Call for Papers
Conference Date: December 4-5, 2017
Location: Queens College, Flushing, New York
Keynote Speakers: Tamara Cohn Eskenazi (Hebrew Union College-Jewish Institution of Religion), J. Kameron Carter (Duke Divinity School), Mohammad Hassan Khalil (Michigan State University).
In Genesis 18, Abraham goes out of his way to provide for the three strangers who appeared at Mamre: he attended to them much like he might have attended to God himself. This gesture of hospitality betrays the same kindness and humanity that Abraham would later show in pleading with God on behalf of the people of Sodom and Gomorrah. It is thus profoundly ironic that, of all the world religions, the three traditions that trace back to the figure of Abraham—Judaism, Christianity, and Islam—have struggled the most with the ethical challenge posed by the stranger. All three faiths have at some point shown themselves “allergic” to otherness, to use a Levinasian expression, whether this otherness is embodied in people of other faiths, or in members within the faith who have refused or failed to abide by an enclosed system of beliefs and dogmas. One wonders, then, whether this distrust of the stranger that has played out in these three major religions does not constitute a departure from the original impulse of the Abrahamic journey of faith. To miss the central place given to the stranger within Judaism, Christianity, and Islam might then arguably amount to missing the essential message of these three faiths.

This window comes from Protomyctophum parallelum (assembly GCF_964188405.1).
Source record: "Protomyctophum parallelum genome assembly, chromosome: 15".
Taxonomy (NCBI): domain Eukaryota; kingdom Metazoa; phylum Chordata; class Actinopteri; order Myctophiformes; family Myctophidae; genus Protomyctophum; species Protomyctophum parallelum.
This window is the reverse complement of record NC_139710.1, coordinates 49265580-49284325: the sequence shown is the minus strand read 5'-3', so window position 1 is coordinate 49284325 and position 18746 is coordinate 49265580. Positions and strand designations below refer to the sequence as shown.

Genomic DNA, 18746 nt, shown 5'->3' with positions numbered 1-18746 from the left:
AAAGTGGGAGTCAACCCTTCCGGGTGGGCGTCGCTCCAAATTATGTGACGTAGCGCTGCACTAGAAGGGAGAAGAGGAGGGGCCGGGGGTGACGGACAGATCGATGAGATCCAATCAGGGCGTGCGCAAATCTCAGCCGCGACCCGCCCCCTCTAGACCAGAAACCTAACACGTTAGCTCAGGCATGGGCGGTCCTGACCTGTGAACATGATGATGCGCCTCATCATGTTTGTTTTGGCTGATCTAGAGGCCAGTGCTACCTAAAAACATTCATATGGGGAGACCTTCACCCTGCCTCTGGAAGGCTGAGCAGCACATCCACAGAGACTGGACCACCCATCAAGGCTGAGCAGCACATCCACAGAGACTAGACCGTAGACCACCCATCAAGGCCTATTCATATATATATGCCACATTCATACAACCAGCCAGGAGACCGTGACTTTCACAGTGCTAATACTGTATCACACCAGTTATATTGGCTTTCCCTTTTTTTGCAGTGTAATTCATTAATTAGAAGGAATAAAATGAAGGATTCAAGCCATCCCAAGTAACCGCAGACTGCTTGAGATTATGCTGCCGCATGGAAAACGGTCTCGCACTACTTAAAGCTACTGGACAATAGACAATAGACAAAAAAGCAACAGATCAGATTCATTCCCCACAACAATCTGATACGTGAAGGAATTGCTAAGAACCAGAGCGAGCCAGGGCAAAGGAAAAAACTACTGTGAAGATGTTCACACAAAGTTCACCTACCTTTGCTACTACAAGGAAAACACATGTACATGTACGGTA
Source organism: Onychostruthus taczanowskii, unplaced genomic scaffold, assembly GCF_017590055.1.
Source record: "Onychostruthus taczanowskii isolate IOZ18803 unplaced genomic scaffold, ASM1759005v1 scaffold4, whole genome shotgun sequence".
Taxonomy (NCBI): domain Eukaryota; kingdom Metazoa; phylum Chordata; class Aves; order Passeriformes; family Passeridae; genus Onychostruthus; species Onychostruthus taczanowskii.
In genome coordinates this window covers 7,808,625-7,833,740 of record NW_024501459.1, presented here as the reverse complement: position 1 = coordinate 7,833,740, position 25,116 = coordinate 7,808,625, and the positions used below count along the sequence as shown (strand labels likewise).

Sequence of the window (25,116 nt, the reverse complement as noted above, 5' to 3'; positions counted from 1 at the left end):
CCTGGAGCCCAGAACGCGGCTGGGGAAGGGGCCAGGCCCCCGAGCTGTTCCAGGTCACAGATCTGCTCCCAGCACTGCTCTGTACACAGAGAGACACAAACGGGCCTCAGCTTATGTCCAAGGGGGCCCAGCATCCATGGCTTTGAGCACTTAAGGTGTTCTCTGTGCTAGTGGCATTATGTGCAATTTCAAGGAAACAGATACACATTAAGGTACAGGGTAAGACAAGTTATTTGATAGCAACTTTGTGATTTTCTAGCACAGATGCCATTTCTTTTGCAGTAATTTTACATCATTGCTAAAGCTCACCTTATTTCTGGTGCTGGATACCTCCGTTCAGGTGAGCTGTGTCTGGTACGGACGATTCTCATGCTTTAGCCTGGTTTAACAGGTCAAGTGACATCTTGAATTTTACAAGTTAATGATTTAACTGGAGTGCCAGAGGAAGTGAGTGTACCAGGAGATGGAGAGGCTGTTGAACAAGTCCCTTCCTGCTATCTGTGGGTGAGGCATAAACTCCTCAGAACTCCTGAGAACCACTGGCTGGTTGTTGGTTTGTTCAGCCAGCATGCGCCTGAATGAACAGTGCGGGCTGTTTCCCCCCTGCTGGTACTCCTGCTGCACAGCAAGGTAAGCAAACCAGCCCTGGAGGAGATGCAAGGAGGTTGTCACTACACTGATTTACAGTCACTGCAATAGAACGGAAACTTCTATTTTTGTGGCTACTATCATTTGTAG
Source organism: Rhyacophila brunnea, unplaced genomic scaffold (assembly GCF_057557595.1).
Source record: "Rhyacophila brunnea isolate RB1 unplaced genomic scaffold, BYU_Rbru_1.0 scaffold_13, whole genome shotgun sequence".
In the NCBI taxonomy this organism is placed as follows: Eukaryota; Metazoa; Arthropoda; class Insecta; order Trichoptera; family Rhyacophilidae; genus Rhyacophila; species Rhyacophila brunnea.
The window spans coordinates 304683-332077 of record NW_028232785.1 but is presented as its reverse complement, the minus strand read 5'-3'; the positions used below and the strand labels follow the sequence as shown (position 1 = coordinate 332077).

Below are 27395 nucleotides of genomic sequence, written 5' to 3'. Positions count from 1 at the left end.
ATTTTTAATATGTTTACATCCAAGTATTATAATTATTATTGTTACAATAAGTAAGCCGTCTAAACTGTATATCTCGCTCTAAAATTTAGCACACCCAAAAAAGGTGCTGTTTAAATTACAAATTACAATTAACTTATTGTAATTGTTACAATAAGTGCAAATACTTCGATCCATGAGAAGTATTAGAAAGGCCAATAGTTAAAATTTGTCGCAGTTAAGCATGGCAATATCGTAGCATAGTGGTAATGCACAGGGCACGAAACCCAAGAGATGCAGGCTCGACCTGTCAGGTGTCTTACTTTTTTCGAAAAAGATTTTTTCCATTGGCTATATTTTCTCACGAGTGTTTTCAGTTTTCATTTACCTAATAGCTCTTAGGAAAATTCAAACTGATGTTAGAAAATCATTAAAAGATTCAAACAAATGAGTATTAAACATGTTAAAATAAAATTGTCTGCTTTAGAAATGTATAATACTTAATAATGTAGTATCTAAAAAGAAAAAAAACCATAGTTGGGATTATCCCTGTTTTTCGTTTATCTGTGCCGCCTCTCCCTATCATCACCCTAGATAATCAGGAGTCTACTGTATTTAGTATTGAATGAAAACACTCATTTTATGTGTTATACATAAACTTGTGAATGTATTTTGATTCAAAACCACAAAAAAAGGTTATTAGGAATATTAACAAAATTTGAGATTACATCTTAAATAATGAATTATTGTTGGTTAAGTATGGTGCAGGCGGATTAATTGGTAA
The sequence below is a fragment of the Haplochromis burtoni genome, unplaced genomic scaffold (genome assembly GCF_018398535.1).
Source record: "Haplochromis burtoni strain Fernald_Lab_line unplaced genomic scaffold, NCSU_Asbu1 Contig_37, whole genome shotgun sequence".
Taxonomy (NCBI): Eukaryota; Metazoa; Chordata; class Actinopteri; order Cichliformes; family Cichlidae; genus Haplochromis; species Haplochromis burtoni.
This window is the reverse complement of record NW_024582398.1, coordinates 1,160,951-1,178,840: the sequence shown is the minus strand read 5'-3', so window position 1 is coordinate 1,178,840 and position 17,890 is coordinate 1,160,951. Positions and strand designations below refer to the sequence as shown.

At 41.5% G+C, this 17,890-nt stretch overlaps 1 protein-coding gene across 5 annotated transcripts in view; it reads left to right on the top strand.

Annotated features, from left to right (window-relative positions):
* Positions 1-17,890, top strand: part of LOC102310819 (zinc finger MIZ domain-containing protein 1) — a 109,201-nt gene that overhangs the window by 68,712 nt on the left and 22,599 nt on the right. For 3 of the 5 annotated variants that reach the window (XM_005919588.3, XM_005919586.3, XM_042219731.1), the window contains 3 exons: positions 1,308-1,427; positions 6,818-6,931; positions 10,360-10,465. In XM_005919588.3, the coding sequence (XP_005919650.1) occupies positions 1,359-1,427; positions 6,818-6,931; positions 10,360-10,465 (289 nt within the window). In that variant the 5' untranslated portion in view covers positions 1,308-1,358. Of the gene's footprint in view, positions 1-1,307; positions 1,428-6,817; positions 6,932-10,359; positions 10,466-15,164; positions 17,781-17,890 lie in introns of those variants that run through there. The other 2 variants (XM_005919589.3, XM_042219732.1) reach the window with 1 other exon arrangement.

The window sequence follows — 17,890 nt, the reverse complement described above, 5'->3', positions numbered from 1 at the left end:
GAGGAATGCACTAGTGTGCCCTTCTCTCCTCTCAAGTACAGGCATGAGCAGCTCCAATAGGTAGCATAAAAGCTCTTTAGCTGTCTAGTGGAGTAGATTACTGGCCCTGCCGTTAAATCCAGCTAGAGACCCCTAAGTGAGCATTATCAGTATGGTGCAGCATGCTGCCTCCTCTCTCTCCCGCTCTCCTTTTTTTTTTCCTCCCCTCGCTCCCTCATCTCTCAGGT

The purpose of this conference is to provide a forum for scholars across the disciplines to discuss and debate the significance of this original impulse embodied in Abraham, particularly vis-à-vis the divisive and exclusionary impulses that otherwise get played out in both the historical and contemporary manifestations of the three Abrahamic faiths. We are interested in papers that show how the welcoming of the stranger constitutes the very essence and original impulse of Judaism, Christianity and/or Islam, and this, on the sole basis of their respective scriptures, the Hebrew Bible, the New Testament, and the Quran.
Possible paper topics could include:
- To the extent that we acknowledge the divisive and exclusionary impulses within the Abrahamic religions, what new approaches to the study and interpretation of the Abrahamic Scriptures might help us counteract those impulses?
- How is hospitality towards the stranger essential to and not merely a contingent byproduct of the Jewish, Christian or Muslim faiths?
- What hermeneutic or analytic resources can we mine from the Abrahamic Scriptures that can help us examine and address racism and racial prejudice?
- How can we come to a renewed understanding of the significance/role of women in the three Abrahamic scriptures?
- How might the Jewish, Christian, or Muslim scriptures provide new approaches to probing or addressing the challenges posed by LGBTQ individuals to religious communities?
- How can we read the stance towards the infidel/unbeliever/heretic in the Jewish, Christian, or Muslim scriptures in more nuanced ways?
- What might a stranger-friendly hermeneutical approach look like and how might it be argued for?
- How can the challenge of welcoming the other qua other inform or transform our pedagogies, or the ways in which we engage one another as scholars?
- How can acknowledging and inhabiting our own status as strangers (e.g., as Biblical scholars in secular institutions) help us better understand the ethical challenge posed by the stranger?
Paper abstracts of up to 300 words should be submitted by August 25th, 2017 to firstname.lastname@example.org. Paper length should not exceed 10 pages, double-spaced, or 3000 words. Notice of acceptance will be sent by September 11th, 2017.